The Journal of Politics

ARTICLES

Partisan Discord in the Family and Political Engagement: A Comparative Behavioral Analysis

Jennifer Fitzgeralda1 and K. Amber Curtisa2

a1 University of Colorado at Boulder

a2 University of Colorado at Boulder

Abstract

What happens to a person’s level of political engagement when he is surrounded by partisan disagreement? Previous work offers a mixed picture; in certain circumstances political discord promotes engagement while in others it has the opposite effect. This analysis tests existing theories by looking at the implications of disagreement within the family. We leverage panel data to trace effects over time, and we examine this dynamic across political units. Household data from Britain, Germany, and Switzerland reveal that those whose parents are divided politically tend to become more, not less, engaged in politics. Comparatively, these effects appear stronger in some countries than in others, but the three-country analysis only suggests reasons why. Therefore, we take advantage of Swiss subnational political variation to further investigate the conditioning role of institutions. This step confirms that proportional representation elections moderate the relationship between parental disagreement and interest in politics.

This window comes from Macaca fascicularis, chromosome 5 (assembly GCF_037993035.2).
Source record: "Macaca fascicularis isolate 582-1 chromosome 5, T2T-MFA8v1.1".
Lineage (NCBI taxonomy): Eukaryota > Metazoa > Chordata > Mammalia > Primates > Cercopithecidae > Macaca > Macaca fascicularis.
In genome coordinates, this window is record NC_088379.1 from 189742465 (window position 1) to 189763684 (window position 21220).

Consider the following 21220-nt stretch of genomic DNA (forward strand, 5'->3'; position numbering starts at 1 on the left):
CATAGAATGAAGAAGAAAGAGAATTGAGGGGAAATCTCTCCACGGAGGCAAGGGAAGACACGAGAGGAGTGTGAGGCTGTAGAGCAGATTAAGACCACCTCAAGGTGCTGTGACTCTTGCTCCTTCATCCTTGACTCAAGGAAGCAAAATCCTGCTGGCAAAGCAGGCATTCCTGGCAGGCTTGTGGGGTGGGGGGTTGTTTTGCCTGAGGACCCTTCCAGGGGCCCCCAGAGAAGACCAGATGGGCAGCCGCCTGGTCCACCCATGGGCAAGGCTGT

Jennifer Fitzgerald is Assistant Professor, Department of Political Science, University of Colorado, Boulder, CO 80309.

K. Amber Curtis is Ph.D. Candidate, Department of Political Science, University of Colorado, Boulder, CO 80309.

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